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Student
Title
Supervisor
Faculty
Educational Programme
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Year of Graduation
Ivan Pozdnyakov
Transcranial Alternating Current Stimulation Online and Offline Effects on the Primary Motor Cortex Shown by TMS-Induced Motor Evoked Potentials
2016
Transcranial alternating current stimulation (tACS) is non-invasive brain stimulation method that allows to stimulate the brain at specific frequency. It has potential in clinical application (as potential drug-free treatment of neurological and psychiatric disorders), for cognitive enhancement in healthy individuals and as research tool to study brain rhythms. However, physiological effects of tACS are not understood yet. TACS was shown to be efficient to modulate primary motor cortex in frequency-dependent and state-dependent way during stimulation. Studies on tACS aftereffects on primary motor cortex excitability measured by TMS-induced motor evoked potentials (MEPs) revealed mixed results.

The primary goal of this study is investigation of 10 Hz (alpha) and 20 Hz (beta) tACS and sham aftereffects on MEPs peak-to-peak amplitude in different time windows (seven blocks of MEPs with 5 min break between them) to reveal the dynamics of cortical excitability after stimulation. TACS was applied for 15 min with 1 mA intensity over primary motor cortex (M1) measured with navigated TMS as hotspot for first dorsal interosseous (FDI) muscle stimulation. Reference electrode was placed on ipsilateral shoulder.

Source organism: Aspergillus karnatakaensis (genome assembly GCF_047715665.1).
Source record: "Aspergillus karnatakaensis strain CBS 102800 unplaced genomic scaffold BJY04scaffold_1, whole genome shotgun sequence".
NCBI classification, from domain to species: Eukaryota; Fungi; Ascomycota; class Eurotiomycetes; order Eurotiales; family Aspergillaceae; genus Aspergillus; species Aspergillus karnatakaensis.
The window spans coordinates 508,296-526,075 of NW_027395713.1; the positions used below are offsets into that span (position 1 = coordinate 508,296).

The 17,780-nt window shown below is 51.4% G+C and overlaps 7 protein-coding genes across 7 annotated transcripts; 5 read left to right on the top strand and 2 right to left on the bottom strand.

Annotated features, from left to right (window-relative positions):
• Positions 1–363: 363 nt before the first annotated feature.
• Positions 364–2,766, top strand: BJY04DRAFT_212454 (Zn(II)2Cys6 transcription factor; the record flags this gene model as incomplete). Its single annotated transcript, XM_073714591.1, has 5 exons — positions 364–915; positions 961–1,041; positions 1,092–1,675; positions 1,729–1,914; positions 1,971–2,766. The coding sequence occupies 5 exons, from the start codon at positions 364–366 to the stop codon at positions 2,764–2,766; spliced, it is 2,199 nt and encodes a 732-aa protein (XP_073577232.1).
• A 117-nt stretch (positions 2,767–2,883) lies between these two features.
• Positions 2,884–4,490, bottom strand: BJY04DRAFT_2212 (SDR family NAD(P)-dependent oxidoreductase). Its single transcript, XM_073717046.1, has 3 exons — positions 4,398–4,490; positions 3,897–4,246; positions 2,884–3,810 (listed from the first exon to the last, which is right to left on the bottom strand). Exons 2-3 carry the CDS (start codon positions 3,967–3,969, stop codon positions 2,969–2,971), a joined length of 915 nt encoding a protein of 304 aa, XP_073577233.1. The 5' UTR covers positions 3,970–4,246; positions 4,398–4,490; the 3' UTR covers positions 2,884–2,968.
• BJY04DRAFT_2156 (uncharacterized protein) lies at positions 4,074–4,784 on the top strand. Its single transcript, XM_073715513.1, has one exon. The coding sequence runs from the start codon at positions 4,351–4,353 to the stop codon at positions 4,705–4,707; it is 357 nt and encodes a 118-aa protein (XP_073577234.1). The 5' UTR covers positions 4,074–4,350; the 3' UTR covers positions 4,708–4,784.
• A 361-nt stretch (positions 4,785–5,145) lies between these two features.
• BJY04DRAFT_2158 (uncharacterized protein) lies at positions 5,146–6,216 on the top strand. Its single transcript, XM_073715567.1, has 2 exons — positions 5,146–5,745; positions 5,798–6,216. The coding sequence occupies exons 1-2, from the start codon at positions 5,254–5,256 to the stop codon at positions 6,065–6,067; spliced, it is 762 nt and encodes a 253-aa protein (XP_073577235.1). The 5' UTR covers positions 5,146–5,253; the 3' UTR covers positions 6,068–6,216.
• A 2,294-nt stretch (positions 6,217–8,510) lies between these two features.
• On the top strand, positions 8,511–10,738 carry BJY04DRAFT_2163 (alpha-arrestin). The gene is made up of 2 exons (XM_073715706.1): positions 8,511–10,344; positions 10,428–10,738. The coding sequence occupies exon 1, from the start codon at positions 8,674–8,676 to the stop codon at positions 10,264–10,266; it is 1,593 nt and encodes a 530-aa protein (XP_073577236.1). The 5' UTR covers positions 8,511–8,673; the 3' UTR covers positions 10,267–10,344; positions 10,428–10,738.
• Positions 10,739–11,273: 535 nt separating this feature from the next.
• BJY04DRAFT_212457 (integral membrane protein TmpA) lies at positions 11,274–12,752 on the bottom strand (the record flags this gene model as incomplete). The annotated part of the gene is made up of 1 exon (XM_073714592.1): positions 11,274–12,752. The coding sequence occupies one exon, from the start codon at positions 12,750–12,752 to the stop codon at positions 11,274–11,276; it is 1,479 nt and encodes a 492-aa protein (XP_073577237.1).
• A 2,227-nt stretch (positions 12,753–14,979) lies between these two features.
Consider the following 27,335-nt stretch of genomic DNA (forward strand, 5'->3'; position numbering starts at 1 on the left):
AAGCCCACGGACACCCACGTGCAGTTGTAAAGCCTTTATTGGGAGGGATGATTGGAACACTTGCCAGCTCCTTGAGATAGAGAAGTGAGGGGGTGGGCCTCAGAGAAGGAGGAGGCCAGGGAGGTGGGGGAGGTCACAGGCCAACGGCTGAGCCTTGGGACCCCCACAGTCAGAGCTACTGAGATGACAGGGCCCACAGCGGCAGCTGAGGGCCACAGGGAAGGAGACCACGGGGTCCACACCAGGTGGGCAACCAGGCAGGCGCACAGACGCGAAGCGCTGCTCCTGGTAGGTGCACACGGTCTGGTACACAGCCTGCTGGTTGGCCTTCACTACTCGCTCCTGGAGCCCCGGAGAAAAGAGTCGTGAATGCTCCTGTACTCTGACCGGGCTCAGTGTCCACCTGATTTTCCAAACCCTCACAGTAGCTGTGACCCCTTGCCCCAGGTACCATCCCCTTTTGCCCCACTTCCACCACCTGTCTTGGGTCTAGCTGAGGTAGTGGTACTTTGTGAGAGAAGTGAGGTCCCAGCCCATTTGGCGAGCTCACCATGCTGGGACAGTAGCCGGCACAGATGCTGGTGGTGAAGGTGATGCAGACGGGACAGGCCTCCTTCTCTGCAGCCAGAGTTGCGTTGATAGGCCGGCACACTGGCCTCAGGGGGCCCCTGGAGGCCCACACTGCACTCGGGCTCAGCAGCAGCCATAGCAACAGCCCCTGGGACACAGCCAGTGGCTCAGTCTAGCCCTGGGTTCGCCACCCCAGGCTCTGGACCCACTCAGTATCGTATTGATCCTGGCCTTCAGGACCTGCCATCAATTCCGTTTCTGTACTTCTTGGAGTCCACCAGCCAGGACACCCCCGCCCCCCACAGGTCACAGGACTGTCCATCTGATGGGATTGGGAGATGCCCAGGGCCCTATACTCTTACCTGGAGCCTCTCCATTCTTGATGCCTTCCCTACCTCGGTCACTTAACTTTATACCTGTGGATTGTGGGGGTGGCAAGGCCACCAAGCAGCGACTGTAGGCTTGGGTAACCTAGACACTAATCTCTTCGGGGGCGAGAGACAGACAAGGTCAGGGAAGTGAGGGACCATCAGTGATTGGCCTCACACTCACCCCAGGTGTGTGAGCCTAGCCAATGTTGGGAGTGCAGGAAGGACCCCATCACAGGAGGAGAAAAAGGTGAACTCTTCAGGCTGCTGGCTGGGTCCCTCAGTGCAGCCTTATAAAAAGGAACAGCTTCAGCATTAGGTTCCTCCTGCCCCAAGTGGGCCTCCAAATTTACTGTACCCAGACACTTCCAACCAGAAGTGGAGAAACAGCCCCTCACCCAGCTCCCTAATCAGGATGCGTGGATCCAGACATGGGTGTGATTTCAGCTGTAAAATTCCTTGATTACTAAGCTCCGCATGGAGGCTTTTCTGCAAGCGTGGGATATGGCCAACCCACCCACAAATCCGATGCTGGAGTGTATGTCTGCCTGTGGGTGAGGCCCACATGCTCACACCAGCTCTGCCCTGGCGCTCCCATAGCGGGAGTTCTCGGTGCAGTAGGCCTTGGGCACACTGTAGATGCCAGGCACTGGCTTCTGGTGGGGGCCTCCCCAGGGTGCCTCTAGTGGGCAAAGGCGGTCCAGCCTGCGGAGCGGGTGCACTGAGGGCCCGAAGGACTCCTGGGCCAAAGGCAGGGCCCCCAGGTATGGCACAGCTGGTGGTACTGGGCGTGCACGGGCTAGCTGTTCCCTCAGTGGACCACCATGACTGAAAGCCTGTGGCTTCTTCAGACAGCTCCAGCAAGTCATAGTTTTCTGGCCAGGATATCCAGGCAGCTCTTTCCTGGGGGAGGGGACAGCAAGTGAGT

We found no significant aftereffects of tACS on MEPs amplitude for all three conditions. The present findings suggest that beta entrainment of primary motor cortex by tACS falls down rapidly after the end of tACS delivering.

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